Low-Ballers or Prudent Investors – A Stark Matter of Perspective

More often than not, there is a great expectation by eager sellers who would seek to maximize their net sale proceeds. For owners of well-maintained properties–who have invested faithfully in the upkeep and ongoing maintenance of their properties-they are justified in seeking and obtaining the highest possible net proceeds. However, when it comes to the investment value of properties that require a lot of work and capital investment, most sellers expect too much. I believe the reason is because most sellers are left uninformed about the way an investor buys properties. It may be that such sellers hope to find a handyman type buyer who intends to live in the house, and who is typically not so concerned about immediate resale value. While these buyers are out there, they are not as plentiful as the investor community at large; most investors acquire real estate to earn a profit, and they must do so while balancing the cost of capital. It is due to these factors that an investor must offer what makes most financial sense for them to engage in a real estate investment opportunity.

Here is an example:

Let’s say that MLS sales statistics for the past 6 months indicate that remodeled properties are selling in a certain area for an average of $105.26 per square foot; and within this area is a property that is 1,292 square feet. It would seem practical that a buyer would expect to pay $135,996.00 for the property, if the property is in remodeled condition. However, the property in our example is a fixer, and the seller of this property has it listed for $159,000.00; which is far above the $135,996.00 we calculated based on historical sales data from the MLS; and it does not even take into account the $30,000.00 to $40,000.00 (or more) investment of capital it will take to bring the property up to a remodeled condition.

The Ideal Investment Scenario

The ideal-as many real estate investors learn -is the 70% Rule where an investor makes it a goal to acquire properties at 70% of after-repair value minus rehab costs. While the 70% Rule is always a good goal, it is not always possible. A lot depends on market conditions. With that said, an investor must justify the use–and cost–of capital, or they will be investing only for the pleasure of investing.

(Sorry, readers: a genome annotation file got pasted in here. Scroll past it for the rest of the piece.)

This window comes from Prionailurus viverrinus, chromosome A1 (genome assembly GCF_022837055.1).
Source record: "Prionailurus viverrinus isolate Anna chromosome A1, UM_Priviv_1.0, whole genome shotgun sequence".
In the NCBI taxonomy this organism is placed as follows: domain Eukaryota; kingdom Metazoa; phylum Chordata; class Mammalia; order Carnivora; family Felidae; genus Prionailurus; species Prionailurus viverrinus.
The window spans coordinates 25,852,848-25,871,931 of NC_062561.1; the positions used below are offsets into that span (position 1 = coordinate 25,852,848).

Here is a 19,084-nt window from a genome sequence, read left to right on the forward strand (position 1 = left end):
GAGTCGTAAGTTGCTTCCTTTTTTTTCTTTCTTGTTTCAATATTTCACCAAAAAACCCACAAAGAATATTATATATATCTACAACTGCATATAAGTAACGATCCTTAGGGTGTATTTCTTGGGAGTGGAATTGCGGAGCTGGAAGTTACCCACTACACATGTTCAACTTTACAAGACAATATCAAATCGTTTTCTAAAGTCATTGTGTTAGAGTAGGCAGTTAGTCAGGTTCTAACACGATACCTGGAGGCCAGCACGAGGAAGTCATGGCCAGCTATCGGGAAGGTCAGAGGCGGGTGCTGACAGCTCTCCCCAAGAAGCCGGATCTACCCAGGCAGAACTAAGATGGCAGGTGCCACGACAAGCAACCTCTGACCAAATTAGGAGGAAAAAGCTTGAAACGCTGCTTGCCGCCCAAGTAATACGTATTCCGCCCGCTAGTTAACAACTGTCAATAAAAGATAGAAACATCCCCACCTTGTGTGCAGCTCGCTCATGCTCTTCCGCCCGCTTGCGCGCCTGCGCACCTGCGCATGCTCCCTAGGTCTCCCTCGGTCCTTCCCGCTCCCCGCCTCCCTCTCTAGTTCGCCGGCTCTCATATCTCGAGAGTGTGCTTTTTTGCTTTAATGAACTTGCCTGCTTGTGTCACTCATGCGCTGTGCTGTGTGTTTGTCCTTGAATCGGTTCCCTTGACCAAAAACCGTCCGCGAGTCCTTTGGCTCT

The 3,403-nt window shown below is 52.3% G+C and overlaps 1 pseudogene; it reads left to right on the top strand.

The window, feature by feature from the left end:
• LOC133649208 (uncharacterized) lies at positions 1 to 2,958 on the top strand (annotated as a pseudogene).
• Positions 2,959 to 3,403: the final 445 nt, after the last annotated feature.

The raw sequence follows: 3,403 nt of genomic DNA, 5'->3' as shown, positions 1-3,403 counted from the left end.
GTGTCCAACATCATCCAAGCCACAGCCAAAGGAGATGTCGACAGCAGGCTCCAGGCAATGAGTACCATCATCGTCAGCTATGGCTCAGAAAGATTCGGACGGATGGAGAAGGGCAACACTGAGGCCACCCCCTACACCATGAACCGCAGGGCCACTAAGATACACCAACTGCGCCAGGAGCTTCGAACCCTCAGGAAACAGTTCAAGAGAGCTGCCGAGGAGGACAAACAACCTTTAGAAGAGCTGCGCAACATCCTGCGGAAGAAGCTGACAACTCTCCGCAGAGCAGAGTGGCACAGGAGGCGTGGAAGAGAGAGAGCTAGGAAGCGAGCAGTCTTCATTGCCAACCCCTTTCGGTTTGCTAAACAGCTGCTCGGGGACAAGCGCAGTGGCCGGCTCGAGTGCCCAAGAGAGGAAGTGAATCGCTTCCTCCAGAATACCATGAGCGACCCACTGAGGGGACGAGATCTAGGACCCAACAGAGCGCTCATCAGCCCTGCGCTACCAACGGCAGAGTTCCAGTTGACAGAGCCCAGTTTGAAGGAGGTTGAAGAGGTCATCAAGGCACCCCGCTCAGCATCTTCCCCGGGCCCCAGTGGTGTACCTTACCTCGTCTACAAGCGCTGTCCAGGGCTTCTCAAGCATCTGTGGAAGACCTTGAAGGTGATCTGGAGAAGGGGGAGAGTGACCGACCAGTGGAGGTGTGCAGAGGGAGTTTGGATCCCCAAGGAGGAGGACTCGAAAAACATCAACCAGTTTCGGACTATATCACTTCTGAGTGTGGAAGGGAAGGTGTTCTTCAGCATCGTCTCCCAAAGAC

When it comes to acquiring fixers, sellers should be more realistic in their expectations. Instead of overpricing their property, they should place more focus on seeking a middle ground. When both sides are aware and considerate towards what the other side needs, a fair deal has a chance to materialize.

The Balance between Risk and Return

A house remodel requires an investment of capital; the use of that capital comes with a cost, and those costs must be taken into consideration when calculating offers. The resulting number is the amount an investor can pay for a particular property. It not only takes into account the cost of capital, but it also factors in the level of risk assumed by taking over the property. Prudent investors will not take on an investment where the risks and cost of capital cannot be justified by a decent rate of return.

I believe the growing stigma against MLS listed properties could be lifted a great deal, if only sellers would realize how investors actually see their properties; especially, fixers that are in need of a lot of rehab work. It is a realization that could mean the difference between a property that sells quickly for a mutually fair price, and a property that sits on the market unsold because it was overpriced to begin with.

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